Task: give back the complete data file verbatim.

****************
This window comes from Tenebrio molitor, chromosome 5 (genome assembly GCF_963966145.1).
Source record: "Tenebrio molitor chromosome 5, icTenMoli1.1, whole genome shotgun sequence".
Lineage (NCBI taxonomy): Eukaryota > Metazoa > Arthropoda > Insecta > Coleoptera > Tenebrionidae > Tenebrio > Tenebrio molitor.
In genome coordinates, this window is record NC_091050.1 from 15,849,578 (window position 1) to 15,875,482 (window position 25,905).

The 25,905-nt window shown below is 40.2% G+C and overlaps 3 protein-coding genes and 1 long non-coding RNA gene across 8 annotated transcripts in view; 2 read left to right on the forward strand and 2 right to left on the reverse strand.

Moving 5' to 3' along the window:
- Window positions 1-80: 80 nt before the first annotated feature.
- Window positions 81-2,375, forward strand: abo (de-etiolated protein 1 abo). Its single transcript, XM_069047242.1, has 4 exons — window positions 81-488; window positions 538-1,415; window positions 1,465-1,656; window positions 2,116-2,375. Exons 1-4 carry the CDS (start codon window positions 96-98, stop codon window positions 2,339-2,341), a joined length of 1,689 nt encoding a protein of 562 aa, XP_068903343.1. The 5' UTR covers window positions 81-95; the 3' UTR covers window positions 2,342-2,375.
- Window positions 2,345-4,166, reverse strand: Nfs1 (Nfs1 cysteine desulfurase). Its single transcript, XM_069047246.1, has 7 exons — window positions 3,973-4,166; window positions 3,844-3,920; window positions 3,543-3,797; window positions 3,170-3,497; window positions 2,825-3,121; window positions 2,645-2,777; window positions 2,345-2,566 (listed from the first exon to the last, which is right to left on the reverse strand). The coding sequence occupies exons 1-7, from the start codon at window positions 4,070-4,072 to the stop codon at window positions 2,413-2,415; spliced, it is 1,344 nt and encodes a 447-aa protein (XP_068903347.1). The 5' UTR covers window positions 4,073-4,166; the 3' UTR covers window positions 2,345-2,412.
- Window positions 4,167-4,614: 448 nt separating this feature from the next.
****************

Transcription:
This window comes from Tenebrio molitor, chromosome 5 (genome assembly GCF_963966145.1).
Source record: "Tenebrio molitor chromosome 5, icTenMoli1.1, whole genome shotgun sequence".
Lineage (NCBI taxonomy): Eukaryota > Metazoa > Arthropoda > Insecta > Coleoptera > Tenebrionidae > Tenebrio > Tenebrio molitor.
In genome coordinates, this window is record NC_091050.1 from 15,849,578 (window position 1) to 15,875,482 (window position 25,905).

The 25,905-nt window shown below is 40.2% G+C and overlaps 3 protein-coding genes and 1 long non-coding RNA gene across 8 annotated transcripts in view; 2 read left to right on the forward strand and 2 right to left on the reverse strand.

Moving 5' to 3' along the window:
- Window positions 1-80: 80 nt before the first annotated feature.
- Window positions 81-2,375, forward strand: abo (de-etiolated protein 1 abo). Its single transcript, XM_069047242.1, has 4 exons — window positions 81-488; window positions 538-1,415; window positions 1,465-1,656; window positions 2,116-2,375. Exons 1-4 carry the CDS (start codon window positions 96-98, stop codon window positions 2,339-2,341), a joined length of 1,689 nt encoding a protein of 562 aa, XP_068903343.1. The 5' UTR covers window positions 81-95; the 3' UTR covers window positions 2,342-2,375.
- Window positions 2,345-4,166, reverse strand: Nfs1 (Nfs1 cysteine desulfurase). Its single transcript, XM_069047246.1, has 7 exons — window positions 3,973-4,166; window positions 3,844-3,920; window positions 3,543-3,797; window positions 3,170-3,497; window positions 2,825-3,121; window positions 2,645-2,777; window positions 2,345-2,566 (listed from the first exon to the last, which is right to left on the reverse strand). The coding sequence occupies exons 1-7, from the start codon at window positions 4,070-4,072 to the stop codon at window positions 2,413-2,415; spliced, it is 1,344 nt and encodes a 447-aa protein (XP_068903347.1). The 5' UTR covers window positions 4,073-4,166; the 3' UTR covers window positions 2,345-2,412.
- Window positions 4,167-4,614: 448 nt separating this feature from the next.